Long-term storage of CO2 in underground geologic formations has the potential to be viable in the near-term. Many power plants and other large point sources of CO2 emissions are located near geologic formations that are amenable to CO2 storage. Further, in many cases injection of CO2 into a geologic formation can enhance the recovery of oil and gas, which can offset the cost of CO2 capture. The major types of geologic reservoirs that are being investigated for near-term use as CO2 sequestration sinks are:
The use of CO2 to enhance oil and gas recovery is a common industrial practice. CO2 is widely acknowledged as one of the best mediums to use for enhanced oil recovery. In the year 2000 in the United States, 34 million tons of CO2 were injected underground as a part of enhanced oil recovery (EOR) and coal bed methane recovery (E-CBM) operations. This is approximately equivalent to the CO2 emissions from 6 million cars in one year. These injection operations take place in the southwest portion of the US using CO2 produced from naturally occurring geologic reservoirs. Most of the US does not have known large CO2 reservoirs to use for enhanced recovery operations. Thus, application of CO2 capture technology will provide an affordable source of CO2 for enhanced recovery operations that could provide a much-needed stimulus to the oil and gas industry of this region. Nearly a billion barrels of oil may be producible via CO2 enhanced recovery operations within the MIDCARB region alone!
A novel process that currently experiences a broad interest is the injection of CO2 into coalbeds that are not minable, thus releasing the trapped methane. This process is called Enhanced Gas Recovery (EGR) or Enhanced CoalBed Methane production (ECBM), and is similar to the popular practice of using CO2 injection to enhance production from oil reservoirs.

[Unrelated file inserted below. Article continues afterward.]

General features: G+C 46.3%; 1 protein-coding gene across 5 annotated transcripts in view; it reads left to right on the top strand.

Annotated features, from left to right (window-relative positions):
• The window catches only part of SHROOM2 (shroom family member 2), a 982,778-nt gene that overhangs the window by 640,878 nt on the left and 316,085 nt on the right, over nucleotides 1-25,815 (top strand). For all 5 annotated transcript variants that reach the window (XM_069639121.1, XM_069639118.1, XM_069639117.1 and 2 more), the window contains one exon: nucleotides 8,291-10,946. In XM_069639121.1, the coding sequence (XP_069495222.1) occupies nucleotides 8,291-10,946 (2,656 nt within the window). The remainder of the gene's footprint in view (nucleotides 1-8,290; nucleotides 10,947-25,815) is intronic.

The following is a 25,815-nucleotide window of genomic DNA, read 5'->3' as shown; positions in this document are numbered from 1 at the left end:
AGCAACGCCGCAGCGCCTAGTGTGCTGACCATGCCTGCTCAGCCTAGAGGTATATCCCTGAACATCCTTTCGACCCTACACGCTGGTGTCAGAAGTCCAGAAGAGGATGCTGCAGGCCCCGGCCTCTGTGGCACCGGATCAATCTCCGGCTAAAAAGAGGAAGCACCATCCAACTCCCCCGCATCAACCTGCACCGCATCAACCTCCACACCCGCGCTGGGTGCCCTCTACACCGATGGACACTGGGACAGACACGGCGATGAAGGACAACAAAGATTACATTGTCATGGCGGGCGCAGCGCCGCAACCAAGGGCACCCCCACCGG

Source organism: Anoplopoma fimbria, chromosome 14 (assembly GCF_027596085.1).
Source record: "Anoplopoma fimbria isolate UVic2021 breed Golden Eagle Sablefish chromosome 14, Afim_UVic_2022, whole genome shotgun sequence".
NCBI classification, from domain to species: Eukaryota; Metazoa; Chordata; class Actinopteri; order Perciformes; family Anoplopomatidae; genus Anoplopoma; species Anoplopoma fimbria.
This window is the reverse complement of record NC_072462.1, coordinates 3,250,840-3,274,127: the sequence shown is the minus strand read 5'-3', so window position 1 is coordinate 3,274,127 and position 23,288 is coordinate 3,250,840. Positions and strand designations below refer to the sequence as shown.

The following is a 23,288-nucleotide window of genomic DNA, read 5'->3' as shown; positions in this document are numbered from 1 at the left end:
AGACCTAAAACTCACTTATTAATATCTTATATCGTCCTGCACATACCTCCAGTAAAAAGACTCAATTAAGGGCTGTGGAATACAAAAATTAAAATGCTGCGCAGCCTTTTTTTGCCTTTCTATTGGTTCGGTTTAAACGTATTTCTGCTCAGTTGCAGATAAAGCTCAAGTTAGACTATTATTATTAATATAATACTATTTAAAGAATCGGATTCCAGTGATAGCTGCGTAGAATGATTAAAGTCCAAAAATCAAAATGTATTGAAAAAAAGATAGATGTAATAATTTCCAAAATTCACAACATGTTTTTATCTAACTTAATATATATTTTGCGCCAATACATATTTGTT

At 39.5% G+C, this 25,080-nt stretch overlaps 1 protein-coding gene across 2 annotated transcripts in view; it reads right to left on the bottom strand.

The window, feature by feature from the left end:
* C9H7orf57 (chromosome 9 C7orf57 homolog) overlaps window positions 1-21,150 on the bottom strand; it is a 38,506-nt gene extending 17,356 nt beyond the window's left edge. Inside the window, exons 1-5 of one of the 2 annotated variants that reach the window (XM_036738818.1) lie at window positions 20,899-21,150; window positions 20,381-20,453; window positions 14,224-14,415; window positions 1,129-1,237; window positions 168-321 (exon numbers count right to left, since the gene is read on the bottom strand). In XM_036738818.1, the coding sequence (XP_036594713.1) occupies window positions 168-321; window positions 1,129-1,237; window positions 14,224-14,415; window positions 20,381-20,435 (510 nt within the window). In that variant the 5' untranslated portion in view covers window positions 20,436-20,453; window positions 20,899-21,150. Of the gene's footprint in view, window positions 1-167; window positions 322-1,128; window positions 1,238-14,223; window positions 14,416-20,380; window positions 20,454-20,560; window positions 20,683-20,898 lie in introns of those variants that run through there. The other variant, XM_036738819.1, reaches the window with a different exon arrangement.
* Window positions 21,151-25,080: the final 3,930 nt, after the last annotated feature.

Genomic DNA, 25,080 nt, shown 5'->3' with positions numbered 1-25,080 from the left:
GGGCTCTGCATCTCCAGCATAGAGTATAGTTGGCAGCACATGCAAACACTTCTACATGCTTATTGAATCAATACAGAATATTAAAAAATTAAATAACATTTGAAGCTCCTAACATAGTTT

With EGR, the injected CO2 is adsorbed by the coal and stored in the pore matrix of the coal seams, releasing the trapped methane that can be sold for profit. Future work in the area can lead to the design of efficient null-greenhouse-gas-emission power plants that are fueled either by minable coal or by the methane released from the deep coal reservoirs. In this closed CO2 process, the waste CO2 produced from the coal or methane-powered plants is injected into the CBM reservoirs to produce more methane, and the cycle continues.
In addition, a geological sink is established in the coalbeds, virtually eliminating any release of CO2 to the atmosphere.
Saline formations do not contain oil and gas resources and thus do not offer the value-added benefit of enhanced hydrocarbon production. However, the potential CO2 storage capacity of domestic saline formations is huge; estimates are on the order of several hundred years of CO2 emissions.
Disposal of industrial waste fluids in geologic formations is a widely accepted practice; one that is a large part of the solutions that have led to cleaner surface waters in the US and worldwide. Thus, using the deep subsurface saline formations to help cleanse our biosphere is not a new concept.
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